A MI NERAL LOVE
Tweaking Boards of Canada’s malevolent musings through a plug-in dubbed “Mr. Happy,” Bibio makes acoustic/electronic sounds as friendly as Raffi. We all need a break from the grind, and that’s what A Mineral Love consistently supplies. Undulating guitars and Twinkie-sweet keyboards comprise Bibio’s world, from the soft-beat hit-single worthy “Town & Country” to puppy-love track “The Way You Talk” (featuring Goyte). Bibio blends his touchy-feely ingredients like a savvy lifestyle chef, where his cream-filled tracks are topped by his loveable, amateurish vocals.
THE BIG PINK
EMPIRE UNDERGROUND EP
Nu-gaze standard setter The Big Pink follows up its two smash albums with the Empire Underground EP. A carved out four-track punch of inventive synth lines, taut guitars, and equally on-edge vocals, the multiple layers of Empire Underground don’t have a superfluous note anywhere. Robbie Furze’s voice brings a swing to the scratchiness of “Decoy”; Mary Charteris is a great accompaniment, bringing even more equilibrium to the equation on their duet, “High-times.”
LIVIN’ ON A HIGH NOTE
National treasure Mavis Staples’ latest is a funky, uplifting soul album produced by M. Ward, and featuring a dozen original songs from superb younger artists, including Neko Case, Nick Cave, Ben Harper, Valerie June, Aloe Blacc, and more. Given Ward’s insight and respect for vintage music, and with each of these songs specially written for the great singer and activist, this is an extremely high-quality project. Forty-five years ago, any one of these songs could have been a hit single.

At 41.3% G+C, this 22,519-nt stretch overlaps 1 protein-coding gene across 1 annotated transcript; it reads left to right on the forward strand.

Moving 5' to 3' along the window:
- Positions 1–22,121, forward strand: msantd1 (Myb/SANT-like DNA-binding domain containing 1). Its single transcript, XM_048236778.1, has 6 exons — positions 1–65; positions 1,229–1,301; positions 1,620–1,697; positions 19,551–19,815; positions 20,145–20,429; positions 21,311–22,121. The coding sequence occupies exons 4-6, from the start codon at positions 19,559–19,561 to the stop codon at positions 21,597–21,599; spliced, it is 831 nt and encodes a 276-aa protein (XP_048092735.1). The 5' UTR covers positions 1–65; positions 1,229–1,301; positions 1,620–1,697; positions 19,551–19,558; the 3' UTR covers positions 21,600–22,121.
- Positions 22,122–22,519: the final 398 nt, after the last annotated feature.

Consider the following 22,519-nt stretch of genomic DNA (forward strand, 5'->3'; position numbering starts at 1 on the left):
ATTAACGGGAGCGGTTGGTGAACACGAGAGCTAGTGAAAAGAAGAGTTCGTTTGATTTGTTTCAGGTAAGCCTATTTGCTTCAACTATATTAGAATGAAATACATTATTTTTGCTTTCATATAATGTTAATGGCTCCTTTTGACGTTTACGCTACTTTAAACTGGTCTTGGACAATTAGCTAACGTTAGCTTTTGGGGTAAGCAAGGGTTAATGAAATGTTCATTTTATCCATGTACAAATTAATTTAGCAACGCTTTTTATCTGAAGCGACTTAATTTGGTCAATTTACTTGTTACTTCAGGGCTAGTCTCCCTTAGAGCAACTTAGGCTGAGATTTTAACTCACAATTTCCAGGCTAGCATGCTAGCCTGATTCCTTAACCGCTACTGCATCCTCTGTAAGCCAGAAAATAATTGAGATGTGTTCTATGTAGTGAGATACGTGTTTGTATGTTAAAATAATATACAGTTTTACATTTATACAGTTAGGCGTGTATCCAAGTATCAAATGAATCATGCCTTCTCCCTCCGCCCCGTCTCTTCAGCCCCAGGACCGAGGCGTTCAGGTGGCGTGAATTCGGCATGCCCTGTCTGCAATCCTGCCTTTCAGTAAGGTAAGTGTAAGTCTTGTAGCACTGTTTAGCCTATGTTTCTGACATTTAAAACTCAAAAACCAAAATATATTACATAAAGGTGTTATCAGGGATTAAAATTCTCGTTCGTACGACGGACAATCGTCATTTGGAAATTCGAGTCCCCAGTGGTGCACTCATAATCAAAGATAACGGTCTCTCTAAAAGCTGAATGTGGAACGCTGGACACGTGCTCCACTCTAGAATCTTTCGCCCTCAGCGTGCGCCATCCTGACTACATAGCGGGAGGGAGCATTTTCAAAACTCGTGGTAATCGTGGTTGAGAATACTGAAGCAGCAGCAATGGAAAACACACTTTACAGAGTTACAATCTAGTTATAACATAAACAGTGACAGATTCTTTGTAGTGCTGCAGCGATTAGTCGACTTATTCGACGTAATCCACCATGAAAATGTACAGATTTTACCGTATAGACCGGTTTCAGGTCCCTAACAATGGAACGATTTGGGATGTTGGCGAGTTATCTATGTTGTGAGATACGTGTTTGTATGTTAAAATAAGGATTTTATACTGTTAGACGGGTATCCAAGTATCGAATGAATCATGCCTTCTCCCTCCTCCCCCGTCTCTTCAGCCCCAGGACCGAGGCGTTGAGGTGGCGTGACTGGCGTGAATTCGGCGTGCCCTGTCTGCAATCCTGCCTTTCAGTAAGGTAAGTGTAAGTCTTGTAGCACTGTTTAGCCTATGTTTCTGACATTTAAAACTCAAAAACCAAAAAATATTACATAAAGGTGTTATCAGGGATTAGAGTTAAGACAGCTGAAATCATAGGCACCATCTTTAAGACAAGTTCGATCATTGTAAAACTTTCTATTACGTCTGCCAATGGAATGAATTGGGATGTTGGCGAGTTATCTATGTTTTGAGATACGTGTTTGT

Rhode Island producer James Hinton hones computative, contemplative dance music. His algorithm is simple and hard to perfect: Lift life’s weight with heavy bass’s kinetic force. Thick pads, resonant low end, plucked synths, and animated kicks cycle into resolute phase, while shaky YouTube-sourced vocal hooks bleed intimate uncertainties. Resounding piano chords shower and blunt snares swarm, recalling the catalytic bliss-outs of early ’90s Hardkiss and ’ardcore records. Delicate nuances stir heart as well as sole.
JAN ST . WERNER
Jan St. Werner’s sonic palette comprises samples, instruments, and found sounds. Each track of Felder (“fields” in German) is gentle, contemplative, but often disturbing. What sounds like death angels falling into the abyss on “The Abstact Pit” is practically interchangeable with the evil Eeyore spews in “Sin Goth.” Perhaps this former Mouse on Mars collaborator has joined a death cult, or has been utterly transmogrified. His freakish talents remain.
ASPHALT FOR EDEN
Ending a too-long half-decade hiatus, Newark’s industrial hip-hop singularity dälek has lost no stellar mass despite time and lineup changes. Will “MC dälek” Brooks, joined by co-producer Mikey Manteca and DJ rEk, exerts inescapable gravitational force, folding shudder and snap across 38 overdriven minutes. Crunched boom-bap, tectonic subbass, and charred harmonics threaten to suffocate blistering lyrics, but Brooks’ snarling cautions skirt the event horizon as he ciphers against his white-noise abyss.
NEW YORK IS MY HOME
May we all age as gracefully as doo-wop icon Dion. He retains one of the most beautiful and expressive voices in rock ‘n’ roll. Dion’s sultry take on Lightnin’ Hopkins’ “Katie Mae” is one of only two non-original songs on the album; the artist co-wrote the other eight. Other highlights include the fuzzy blues rocker “Can’t Go Back to Memphis,” and the simmering yet uplifting title track, where Dion sings a delicate and beautiful duet with Paul Simon.